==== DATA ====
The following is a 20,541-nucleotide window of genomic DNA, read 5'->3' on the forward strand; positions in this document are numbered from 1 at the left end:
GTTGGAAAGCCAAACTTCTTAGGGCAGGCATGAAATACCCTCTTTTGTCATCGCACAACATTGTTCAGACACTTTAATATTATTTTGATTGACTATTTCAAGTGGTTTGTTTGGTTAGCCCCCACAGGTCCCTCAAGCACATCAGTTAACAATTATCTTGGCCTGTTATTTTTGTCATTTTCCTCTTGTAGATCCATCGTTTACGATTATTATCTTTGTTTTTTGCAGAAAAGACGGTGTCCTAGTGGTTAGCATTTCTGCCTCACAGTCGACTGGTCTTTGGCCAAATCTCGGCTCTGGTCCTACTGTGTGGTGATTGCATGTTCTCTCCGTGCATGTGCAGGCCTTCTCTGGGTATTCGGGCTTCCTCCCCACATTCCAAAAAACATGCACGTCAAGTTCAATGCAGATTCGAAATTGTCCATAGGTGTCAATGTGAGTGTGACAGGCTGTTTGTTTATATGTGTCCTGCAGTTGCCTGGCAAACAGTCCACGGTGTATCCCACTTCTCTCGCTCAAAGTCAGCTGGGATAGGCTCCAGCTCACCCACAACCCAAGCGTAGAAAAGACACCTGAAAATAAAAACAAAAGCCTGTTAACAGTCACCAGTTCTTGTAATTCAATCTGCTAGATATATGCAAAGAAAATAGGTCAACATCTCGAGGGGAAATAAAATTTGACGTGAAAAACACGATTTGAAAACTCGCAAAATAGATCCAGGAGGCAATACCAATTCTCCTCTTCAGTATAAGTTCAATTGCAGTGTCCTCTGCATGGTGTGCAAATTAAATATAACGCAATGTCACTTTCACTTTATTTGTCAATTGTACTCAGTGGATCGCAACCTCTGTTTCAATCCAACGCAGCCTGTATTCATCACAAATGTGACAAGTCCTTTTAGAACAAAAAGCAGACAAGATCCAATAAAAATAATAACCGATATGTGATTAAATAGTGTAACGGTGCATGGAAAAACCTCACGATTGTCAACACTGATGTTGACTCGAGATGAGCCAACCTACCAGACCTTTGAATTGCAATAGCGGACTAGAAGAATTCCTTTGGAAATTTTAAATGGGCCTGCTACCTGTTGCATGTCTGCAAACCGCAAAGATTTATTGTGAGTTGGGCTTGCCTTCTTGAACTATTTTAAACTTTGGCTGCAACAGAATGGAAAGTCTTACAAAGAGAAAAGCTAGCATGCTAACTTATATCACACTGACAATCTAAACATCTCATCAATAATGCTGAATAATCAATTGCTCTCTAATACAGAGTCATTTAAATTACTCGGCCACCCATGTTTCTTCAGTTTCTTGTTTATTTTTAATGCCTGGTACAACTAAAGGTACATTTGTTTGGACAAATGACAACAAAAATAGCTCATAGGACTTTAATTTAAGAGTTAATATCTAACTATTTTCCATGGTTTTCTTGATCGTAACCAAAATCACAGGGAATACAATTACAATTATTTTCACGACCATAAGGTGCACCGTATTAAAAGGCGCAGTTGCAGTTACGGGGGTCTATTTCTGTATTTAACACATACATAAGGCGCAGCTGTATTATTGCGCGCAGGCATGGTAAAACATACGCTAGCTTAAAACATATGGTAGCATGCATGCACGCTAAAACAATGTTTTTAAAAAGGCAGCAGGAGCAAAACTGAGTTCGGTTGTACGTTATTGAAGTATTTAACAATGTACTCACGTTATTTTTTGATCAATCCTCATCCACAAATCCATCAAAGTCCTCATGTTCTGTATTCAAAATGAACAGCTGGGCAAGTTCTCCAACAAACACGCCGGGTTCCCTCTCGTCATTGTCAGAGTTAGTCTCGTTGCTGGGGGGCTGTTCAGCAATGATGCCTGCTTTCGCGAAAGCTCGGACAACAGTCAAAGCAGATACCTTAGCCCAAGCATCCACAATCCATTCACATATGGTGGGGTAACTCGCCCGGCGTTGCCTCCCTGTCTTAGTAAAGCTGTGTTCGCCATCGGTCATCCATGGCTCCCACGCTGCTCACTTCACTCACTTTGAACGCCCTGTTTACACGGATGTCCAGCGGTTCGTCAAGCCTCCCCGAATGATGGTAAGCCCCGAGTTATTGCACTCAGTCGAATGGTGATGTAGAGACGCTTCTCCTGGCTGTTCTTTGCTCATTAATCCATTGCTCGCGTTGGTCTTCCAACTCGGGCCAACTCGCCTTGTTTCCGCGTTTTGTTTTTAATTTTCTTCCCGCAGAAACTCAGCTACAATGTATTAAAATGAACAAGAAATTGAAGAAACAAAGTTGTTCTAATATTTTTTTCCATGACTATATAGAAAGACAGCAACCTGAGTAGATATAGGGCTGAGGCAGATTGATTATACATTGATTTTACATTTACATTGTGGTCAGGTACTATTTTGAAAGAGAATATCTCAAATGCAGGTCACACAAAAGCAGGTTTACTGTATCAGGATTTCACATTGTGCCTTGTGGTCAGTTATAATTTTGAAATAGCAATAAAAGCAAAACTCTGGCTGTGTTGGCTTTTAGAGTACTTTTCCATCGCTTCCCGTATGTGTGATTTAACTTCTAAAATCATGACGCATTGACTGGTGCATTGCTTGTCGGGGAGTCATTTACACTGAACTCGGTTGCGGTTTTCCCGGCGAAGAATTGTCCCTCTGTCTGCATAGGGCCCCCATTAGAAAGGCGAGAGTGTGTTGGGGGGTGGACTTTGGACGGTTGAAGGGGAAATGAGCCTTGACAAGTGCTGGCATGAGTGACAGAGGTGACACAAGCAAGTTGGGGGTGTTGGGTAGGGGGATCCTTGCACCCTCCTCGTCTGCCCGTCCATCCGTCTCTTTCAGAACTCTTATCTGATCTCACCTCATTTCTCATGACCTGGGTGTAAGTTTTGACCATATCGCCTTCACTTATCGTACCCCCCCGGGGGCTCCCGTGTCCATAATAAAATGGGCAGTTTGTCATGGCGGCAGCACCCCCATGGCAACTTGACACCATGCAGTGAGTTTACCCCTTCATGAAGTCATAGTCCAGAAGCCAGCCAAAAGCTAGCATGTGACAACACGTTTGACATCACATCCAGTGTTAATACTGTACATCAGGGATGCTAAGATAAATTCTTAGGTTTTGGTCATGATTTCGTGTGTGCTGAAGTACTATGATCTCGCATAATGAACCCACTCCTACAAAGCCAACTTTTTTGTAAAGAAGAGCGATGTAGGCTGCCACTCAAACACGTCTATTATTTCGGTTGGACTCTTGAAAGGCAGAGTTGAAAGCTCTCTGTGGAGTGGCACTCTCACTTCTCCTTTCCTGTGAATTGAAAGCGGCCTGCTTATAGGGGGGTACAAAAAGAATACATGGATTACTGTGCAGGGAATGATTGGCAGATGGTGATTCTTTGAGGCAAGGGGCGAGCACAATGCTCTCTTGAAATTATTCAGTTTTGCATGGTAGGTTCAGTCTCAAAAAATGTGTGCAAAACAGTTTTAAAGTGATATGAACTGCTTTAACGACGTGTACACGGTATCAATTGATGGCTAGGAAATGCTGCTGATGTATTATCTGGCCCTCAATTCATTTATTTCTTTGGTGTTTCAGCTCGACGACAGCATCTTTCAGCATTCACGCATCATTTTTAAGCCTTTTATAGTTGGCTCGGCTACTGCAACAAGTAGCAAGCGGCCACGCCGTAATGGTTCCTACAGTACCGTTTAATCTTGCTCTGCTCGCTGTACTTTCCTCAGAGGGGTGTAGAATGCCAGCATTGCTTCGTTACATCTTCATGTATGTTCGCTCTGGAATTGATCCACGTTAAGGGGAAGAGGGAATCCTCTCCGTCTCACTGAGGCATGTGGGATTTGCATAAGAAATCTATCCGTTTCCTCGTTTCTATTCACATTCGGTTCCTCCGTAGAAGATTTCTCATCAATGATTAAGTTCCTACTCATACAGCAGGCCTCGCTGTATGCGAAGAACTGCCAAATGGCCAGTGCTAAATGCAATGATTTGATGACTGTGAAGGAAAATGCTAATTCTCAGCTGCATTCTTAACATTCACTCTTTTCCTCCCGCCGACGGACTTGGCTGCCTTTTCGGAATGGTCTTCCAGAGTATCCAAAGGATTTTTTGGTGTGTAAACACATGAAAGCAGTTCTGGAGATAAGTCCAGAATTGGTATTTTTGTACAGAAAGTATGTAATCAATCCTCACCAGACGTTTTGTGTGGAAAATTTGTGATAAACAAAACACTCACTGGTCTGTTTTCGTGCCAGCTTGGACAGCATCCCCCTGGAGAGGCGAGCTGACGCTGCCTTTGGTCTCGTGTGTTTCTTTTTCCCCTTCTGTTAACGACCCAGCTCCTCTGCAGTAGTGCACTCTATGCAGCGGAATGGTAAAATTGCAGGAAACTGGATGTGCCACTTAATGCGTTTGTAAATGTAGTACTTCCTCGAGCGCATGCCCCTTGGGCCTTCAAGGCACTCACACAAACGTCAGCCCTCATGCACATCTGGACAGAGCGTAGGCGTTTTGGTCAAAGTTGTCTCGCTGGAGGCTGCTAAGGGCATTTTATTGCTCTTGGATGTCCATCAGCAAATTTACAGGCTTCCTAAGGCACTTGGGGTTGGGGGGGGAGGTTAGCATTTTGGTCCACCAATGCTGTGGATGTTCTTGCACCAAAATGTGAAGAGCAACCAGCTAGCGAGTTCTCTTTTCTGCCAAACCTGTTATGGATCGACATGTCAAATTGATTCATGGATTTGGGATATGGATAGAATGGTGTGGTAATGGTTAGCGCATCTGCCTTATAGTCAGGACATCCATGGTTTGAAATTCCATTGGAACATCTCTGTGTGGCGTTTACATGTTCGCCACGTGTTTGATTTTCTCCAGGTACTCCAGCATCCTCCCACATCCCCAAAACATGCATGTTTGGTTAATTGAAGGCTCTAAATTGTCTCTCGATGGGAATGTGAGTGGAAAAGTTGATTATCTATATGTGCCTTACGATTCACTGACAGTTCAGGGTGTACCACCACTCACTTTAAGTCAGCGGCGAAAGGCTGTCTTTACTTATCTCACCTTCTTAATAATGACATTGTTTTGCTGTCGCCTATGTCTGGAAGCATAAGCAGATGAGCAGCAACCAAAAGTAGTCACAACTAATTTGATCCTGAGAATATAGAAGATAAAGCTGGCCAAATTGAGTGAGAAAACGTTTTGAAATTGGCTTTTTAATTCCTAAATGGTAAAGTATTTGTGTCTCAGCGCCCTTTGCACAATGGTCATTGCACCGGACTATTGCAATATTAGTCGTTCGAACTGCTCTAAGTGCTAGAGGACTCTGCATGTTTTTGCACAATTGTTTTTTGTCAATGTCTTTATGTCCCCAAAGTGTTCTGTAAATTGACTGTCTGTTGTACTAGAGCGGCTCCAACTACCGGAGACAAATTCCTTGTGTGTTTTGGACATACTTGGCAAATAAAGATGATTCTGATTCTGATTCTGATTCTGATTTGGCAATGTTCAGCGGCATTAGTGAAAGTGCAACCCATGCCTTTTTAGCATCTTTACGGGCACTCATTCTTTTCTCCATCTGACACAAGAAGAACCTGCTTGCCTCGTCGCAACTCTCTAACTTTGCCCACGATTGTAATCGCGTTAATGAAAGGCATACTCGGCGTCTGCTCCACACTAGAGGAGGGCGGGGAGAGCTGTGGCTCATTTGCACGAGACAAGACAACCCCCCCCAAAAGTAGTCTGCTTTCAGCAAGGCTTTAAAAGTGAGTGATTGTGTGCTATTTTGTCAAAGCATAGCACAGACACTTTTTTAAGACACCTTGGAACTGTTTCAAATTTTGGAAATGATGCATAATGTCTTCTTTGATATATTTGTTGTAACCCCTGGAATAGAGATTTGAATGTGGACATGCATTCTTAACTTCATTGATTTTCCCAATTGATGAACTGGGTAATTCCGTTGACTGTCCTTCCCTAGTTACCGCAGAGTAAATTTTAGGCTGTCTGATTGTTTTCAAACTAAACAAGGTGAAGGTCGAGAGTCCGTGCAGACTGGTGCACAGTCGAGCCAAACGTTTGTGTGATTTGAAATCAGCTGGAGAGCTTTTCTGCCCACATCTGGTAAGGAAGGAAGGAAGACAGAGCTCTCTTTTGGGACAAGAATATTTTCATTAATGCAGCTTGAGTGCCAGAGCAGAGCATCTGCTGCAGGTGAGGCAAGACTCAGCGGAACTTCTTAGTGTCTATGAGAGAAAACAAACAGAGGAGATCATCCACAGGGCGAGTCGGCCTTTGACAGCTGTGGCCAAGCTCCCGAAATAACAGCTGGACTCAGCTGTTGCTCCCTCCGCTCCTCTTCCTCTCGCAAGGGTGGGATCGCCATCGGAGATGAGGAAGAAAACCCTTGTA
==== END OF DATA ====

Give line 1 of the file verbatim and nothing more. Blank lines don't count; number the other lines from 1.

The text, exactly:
The following is a 20,541-nucleotide window of genomic DNA, read 5'->3' on the forward strand; positions in this document are numbered from 1 at the left end: